When is Tax Day?
In 2020, federal taxes are due by July 15.
The original tax deadline was April 15, but the U.S. government extended it to give taxpayers extra time to deal with their taxes amid the coronavirus outbreak. Taxpayers now have an extra three months to both file and pay their taxes.
Treasury Secretary Steven Mnuchin made the announcement on March 20, three days after the IRS said that many Americans could defer paying any taxes owed until July 15 but would still have to file their tax returns by April 15.
The IRS says taking advantage of the extra 90 days will not incur interest or penalties.
When are taxes due if you get an extension?
In years past, you had until the April tax deadline to put in for extension that meant you didn’t have to file your tax return until October.
In 2020, with the IRS pushing the tax-filing deadline to July 15, everyone gets an extra three months. If by that deadline you put in for a further extension, your tax return will be due on Oct. 15, 2020. (But know that a tax extension gets you more time to file your return, not more time to pay your taxes. Read more below.)
Tax deadlines for quarterly estimated payments in 2020
The IRS requires quarterly estimated tax payments from many people whose income isn’t subject to payroll withholding taxes (usually the self-employed, independent contractors or people with investment earnings). For estimated taxes, the answer to “when are taxes due?” varies: The year is divided into four payment periods, and each period has its own payment due date.
In 2020, the IRS has pushed the annual tax-filing deadline from April 15 to July 15, and that change also applies to some 2020 estimated tax payments.
Here’s a look:
|If you earned income during this period||Estimated tax payment deadline|
|Sept. 1 - Dec. 31, 2019||Jan. 15, 2020|
|Jan. 1 – Mar. 31, 2020|
|April 1 – May 31, 2020|
|June 1 – Aug. 31, 2020||Sept. 15|
|Sept. 1 – Dec. 31, 2020||Jan. 15, 2021|
» MORE: See 9 ways you can pay the IRS
Six tax moves to consider before the tax deadline
1. File your 2016 tax return (yes, 2016)
If you were due a refund for the 2016 tax year but didn’t file a tax return, you only have until July 15 (the original tax deadline) to submit that old Form 1040 and claim your money. So if you haven’t filed, get to work! Miss the 2020 tax deadline, and the U.S. Treasury gets to keep your money.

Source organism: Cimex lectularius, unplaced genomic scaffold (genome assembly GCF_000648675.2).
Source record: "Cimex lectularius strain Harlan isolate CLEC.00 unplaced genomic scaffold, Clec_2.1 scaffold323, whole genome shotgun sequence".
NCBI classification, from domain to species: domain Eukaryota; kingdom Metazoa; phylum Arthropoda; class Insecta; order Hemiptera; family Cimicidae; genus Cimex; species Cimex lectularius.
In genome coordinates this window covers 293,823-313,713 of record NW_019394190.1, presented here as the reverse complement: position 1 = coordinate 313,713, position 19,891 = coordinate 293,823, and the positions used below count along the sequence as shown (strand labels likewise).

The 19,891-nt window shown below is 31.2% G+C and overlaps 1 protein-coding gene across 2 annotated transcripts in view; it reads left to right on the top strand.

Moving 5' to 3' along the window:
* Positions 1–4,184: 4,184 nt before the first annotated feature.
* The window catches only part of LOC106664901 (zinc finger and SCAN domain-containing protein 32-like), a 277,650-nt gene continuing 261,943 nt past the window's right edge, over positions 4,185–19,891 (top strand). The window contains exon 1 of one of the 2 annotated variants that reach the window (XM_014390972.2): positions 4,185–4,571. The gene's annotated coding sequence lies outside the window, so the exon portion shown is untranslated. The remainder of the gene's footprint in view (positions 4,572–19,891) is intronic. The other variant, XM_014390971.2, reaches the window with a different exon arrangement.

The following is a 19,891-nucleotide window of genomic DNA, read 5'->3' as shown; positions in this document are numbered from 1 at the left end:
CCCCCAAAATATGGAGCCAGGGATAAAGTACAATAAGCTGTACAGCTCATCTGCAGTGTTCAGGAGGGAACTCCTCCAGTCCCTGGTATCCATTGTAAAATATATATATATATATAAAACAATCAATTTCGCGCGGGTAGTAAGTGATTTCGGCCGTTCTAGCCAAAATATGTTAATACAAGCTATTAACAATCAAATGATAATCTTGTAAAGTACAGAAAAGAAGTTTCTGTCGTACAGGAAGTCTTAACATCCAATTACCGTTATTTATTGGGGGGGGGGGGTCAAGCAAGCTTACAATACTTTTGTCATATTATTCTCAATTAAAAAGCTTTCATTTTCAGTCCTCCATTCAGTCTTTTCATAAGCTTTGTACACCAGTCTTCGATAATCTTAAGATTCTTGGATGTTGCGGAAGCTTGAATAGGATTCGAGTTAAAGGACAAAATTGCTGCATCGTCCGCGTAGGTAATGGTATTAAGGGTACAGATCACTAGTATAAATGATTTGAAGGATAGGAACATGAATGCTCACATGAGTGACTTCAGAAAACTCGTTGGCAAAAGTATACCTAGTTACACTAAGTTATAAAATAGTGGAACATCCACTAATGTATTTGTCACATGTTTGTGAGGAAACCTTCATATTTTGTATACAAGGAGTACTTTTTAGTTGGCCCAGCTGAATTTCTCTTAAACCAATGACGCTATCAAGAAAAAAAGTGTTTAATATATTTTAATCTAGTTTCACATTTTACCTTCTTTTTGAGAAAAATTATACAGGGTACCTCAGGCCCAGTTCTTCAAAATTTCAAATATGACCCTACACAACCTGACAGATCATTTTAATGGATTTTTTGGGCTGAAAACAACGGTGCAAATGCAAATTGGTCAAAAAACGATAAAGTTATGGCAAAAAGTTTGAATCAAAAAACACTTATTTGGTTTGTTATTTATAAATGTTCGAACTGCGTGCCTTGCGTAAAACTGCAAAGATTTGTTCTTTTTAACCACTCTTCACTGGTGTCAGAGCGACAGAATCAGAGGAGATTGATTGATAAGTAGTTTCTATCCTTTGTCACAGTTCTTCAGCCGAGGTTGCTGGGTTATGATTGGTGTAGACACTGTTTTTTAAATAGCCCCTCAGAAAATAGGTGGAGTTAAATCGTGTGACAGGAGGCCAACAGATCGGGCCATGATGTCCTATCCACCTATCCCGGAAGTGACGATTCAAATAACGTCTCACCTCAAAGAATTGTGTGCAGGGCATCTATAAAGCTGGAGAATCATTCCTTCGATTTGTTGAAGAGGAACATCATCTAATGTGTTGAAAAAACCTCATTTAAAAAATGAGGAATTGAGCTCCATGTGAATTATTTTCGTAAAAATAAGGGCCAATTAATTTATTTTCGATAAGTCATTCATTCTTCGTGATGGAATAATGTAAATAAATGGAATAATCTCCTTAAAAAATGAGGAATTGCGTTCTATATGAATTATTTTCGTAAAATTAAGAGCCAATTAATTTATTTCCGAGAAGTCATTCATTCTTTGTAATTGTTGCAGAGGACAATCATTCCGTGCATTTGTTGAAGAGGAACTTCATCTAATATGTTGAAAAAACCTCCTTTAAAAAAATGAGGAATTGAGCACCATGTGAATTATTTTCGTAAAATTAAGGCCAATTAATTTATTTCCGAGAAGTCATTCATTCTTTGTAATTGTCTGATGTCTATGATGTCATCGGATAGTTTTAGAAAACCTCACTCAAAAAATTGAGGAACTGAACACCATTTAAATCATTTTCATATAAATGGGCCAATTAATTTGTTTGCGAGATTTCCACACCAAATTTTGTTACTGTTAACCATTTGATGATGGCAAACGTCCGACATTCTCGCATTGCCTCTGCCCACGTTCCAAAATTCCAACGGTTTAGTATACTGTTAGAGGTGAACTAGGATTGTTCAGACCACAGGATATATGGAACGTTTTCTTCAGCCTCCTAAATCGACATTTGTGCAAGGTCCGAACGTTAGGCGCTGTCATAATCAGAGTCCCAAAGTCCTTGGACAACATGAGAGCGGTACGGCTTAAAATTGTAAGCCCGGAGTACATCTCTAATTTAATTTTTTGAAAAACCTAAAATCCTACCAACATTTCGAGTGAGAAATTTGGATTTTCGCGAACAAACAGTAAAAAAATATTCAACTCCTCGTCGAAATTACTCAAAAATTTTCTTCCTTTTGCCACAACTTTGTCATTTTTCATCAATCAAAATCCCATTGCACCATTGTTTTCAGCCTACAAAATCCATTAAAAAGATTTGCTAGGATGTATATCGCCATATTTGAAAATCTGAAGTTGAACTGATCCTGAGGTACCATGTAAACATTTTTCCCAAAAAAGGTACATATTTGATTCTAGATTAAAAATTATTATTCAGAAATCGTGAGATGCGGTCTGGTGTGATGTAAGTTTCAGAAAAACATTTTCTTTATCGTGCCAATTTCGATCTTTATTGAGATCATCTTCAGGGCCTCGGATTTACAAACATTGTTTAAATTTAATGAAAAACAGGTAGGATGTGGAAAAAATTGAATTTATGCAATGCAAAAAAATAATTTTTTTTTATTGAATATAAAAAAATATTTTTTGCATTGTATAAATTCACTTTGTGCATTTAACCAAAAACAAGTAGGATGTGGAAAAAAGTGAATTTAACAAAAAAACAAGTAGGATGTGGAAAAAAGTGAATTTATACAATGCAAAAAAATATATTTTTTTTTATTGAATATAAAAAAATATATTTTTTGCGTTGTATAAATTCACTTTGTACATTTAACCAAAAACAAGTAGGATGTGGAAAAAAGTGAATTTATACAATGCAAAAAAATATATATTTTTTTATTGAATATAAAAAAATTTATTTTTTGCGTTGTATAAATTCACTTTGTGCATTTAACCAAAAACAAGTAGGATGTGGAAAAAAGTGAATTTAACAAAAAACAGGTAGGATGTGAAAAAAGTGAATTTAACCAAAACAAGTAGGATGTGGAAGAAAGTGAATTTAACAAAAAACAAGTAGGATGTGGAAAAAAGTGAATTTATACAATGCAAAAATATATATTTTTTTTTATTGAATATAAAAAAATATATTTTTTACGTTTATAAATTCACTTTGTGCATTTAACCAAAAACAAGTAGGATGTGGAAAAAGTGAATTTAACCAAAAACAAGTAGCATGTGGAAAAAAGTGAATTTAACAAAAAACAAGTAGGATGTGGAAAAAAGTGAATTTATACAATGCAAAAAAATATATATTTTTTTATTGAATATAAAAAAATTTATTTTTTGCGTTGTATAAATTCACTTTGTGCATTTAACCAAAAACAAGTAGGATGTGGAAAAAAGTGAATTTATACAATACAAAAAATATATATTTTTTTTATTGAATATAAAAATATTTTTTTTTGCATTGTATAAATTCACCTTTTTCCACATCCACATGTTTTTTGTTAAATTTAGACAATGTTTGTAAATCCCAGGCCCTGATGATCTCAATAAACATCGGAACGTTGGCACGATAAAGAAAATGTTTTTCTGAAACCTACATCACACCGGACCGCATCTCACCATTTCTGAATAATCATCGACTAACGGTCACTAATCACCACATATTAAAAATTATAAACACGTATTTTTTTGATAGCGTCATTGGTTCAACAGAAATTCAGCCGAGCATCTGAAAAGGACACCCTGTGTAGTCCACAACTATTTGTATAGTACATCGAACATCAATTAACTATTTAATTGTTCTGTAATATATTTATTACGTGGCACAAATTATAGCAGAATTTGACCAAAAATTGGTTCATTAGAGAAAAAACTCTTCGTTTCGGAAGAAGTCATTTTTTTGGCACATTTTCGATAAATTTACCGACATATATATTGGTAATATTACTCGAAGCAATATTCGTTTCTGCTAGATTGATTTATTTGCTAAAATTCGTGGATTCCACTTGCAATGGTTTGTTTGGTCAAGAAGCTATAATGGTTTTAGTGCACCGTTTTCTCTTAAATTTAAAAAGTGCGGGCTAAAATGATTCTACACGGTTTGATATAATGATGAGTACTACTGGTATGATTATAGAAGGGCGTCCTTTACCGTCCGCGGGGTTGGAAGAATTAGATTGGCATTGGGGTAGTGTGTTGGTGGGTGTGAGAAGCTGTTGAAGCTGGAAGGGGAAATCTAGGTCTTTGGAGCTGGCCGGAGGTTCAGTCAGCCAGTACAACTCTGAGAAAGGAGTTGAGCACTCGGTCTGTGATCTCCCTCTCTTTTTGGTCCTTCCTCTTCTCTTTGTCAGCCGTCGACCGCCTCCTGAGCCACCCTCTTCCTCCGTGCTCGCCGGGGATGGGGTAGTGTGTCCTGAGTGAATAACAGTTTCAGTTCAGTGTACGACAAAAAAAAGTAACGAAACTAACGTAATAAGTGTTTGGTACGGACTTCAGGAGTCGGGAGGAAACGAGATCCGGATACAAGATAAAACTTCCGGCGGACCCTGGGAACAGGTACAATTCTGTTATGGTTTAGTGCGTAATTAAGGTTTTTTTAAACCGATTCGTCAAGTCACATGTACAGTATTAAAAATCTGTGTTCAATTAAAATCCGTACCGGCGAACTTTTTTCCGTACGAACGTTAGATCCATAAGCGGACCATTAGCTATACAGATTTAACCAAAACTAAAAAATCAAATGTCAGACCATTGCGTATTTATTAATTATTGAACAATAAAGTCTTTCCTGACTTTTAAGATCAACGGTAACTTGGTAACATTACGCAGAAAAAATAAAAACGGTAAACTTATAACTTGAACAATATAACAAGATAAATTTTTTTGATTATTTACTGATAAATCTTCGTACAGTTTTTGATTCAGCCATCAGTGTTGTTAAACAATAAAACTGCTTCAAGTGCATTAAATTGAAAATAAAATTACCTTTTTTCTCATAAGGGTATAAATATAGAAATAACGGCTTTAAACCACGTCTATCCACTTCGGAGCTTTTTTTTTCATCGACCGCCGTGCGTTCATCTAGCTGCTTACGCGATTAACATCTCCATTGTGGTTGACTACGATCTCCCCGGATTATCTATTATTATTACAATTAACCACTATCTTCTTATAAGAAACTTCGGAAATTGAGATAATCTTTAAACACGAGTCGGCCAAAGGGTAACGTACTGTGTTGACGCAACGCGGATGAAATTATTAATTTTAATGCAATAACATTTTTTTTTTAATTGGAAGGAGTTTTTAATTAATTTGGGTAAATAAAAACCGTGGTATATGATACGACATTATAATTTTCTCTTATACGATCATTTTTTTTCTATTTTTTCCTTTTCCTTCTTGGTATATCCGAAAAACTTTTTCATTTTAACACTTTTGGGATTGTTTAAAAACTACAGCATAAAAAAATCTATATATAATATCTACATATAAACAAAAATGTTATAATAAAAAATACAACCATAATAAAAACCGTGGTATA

2. Max out your 401(k) by Dec. 31
- Contributions to a traditional 401(k) reduce your total taxable income for the year.
- For example, let’s say you make $65,000 a year and put $19,500 (the limit in 2020) into your 401(k). Instead of paying income taxes on the entire $65,000 you earned, you’ll only owe on $45,500 of your salary. In other words, saving for the future lets you shield $19,500 from taxes (and even more if you’re 50 or older; read more here).
- Many employers offer to match a portion of what you save, meaning that if you contribute enough to your account, you’ll also nab some free money.
3. Contribute to or open an IRA by Tax Day
- Contributions to a traditional IRA can be tax-deductible. See all the rules here.
- You have until the July 15, 2020, tax deadline to contribute to an IRA, either Roth or traditional, for the 2019 tax year.
- The 2019 maximum contribution amount for either type of IRA is $6,000 — or $7,000 if you’re age 50 or older.
4. Contribute to your Health Savings Account
- This medical account, available to individuals who have a high-deductible health plan, provides a tax-saving way to pay for out-of-pocket costs.
- You have until the July 15, 2020, tax deadline to contribute to an HSA for the 2019 tax year.
- The 2019 limits are $3,500 for an individual HSA owner and $7,000 for a family. For 2020, the individual coverage contribution limit is $3,550 and the family coverage limit is $7,100.
5. File for an extension by Tax Day (but still pay)
- If you can’t finish your return by the July 15 tax deadline, file IRS Form 4868. This will buy most taxpayers until Oct. 15 to file their tax returns. See more about how extensions work.
- A tax extension gets you more time to file your return, not more time to pay your taxes. You still must pay any tax you owe, or a good estimate of that amount, by the tax deadline. Include that payment with your extension request or you could face a late-payment penalty on the taxes due.
6. When are taxes due in your state?
Be sure to find out. Most taxpayers face state income taxes, and most of the states that have an income tax follow the federal tax deadline. Ask your state’s tax department for its due dates and how to get an extension, if necessary.